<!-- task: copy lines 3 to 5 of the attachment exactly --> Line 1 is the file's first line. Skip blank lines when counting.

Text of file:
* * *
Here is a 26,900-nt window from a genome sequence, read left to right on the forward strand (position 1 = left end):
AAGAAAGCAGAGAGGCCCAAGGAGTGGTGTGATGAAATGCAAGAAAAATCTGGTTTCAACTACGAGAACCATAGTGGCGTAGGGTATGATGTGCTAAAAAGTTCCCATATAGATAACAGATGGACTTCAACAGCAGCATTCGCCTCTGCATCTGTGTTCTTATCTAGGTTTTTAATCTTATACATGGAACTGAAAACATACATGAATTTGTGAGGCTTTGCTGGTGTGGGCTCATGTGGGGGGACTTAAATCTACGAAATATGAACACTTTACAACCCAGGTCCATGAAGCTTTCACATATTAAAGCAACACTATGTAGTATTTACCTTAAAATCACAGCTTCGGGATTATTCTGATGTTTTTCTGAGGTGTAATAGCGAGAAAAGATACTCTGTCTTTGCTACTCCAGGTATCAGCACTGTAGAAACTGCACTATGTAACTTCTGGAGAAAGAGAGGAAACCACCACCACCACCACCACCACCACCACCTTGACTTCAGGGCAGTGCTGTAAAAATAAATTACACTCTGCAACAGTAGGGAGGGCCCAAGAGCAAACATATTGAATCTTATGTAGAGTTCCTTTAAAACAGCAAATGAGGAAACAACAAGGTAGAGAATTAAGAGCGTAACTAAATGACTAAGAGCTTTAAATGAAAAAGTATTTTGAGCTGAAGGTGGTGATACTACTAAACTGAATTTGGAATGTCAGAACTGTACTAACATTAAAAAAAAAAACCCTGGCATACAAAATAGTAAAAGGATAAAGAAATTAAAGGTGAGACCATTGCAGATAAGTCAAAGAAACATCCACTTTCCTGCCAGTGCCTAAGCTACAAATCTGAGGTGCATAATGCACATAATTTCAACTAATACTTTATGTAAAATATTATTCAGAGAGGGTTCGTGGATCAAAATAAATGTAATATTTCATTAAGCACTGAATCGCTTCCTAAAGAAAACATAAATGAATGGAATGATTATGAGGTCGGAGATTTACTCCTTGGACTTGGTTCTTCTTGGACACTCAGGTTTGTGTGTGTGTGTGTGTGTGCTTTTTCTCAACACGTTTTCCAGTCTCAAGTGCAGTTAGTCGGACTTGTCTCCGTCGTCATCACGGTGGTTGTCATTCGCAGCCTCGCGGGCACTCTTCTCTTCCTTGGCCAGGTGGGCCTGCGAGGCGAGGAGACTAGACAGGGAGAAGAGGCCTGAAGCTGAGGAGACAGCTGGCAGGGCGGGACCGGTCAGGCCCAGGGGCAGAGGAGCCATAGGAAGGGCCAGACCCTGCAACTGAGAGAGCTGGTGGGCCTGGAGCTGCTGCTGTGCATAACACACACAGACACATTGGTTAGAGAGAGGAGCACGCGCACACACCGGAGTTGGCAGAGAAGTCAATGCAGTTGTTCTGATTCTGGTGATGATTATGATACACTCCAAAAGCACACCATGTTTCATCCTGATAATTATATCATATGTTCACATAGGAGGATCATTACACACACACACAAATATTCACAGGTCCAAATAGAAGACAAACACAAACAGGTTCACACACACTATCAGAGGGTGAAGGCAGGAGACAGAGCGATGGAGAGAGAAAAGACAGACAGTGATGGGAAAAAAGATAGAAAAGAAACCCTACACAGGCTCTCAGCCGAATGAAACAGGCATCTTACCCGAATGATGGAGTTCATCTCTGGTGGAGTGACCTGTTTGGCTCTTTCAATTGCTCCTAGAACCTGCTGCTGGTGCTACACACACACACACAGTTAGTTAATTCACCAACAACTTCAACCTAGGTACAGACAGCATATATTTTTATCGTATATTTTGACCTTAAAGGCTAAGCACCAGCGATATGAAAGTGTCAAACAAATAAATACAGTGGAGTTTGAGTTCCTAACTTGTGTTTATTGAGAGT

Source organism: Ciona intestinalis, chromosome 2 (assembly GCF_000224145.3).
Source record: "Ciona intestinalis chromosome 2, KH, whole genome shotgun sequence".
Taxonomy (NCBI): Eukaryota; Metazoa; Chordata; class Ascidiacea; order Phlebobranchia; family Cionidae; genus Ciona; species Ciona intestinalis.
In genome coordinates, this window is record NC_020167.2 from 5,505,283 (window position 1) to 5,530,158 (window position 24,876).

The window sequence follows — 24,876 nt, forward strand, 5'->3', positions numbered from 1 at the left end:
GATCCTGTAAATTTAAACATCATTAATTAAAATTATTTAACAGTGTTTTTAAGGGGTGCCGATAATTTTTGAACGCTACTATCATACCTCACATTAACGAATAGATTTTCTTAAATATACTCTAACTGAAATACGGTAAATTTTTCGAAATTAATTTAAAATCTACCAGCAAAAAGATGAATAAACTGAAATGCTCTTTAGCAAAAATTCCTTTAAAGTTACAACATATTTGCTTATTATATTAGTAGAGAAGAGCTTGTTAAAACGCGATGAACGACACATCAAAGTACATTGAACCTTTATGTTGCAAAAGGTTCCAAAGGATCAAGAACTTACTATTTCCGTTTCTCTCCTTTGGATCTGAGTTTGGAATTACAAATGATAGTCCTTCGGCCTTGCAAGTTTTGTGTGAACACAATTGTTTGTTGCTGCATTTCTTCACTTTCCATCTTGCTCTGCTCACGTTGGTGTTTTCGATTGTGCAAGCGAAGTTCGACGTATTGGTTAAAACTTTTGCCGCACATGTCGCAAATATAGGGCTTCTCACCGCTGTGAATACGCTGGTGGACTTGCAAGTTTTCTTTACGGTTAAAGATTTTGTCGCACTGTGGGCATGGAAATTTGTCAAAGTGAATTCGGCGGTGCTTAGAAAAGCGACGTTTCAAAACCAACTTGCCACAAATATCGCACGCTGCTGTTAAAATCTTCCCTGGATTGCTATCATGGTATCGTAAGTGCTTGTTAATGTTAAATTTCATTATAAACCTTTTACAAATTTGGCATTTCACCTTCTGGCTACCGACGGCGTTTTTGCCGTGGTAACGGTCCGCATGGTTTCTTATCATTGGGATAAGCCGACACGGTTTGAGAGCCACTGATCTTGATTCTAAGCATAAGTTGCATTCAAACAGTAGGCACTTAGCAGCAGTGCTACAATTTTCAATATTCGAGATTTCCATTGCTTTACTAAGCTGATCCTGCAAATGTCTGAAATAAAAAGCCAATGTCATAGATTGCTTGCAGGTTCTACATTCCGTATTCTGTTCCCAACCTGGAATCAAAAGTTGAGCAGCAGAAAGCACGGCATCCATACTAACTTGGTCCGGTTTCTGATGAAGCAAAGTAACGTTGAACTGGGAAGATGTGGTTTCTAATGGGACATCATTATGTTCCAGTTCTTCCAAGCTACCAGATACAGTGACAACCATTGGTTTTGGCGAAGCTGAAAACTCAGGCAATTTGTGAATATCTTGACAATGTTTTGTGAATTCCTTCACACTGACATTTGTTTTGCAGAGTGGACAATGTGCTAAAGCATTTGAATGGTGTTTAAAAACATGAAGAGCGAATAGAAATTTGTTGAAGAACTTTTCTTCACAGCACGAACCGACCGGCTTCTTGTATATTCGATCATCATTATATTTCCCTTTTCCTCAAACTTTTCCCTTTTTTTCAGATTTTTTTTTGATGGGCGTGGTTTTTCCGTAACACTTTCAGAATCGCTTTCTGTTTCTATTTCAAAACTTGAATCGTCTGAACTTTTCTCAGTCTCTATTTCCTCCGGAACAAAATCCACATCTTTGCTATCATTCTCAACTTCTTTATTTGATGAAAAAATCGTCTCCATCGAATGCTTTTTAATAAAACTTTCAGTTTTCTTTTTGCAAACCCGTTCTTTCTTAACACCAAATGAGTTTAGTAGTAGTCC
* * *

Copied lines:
Source organism: Ciona intestinalis, chromosome 2 (assembly GCF_000224145.3).
Source record: "Ciona intestinalis chromosome 2, KH, whole genome shotgun sequence".
Taxonomy (NCBI): Eukaryota; Metazoa; Chordata; class Ascidiacea; order Phlebobranchia; family Cionidae; genus Ciona; species Ciona intestinalis.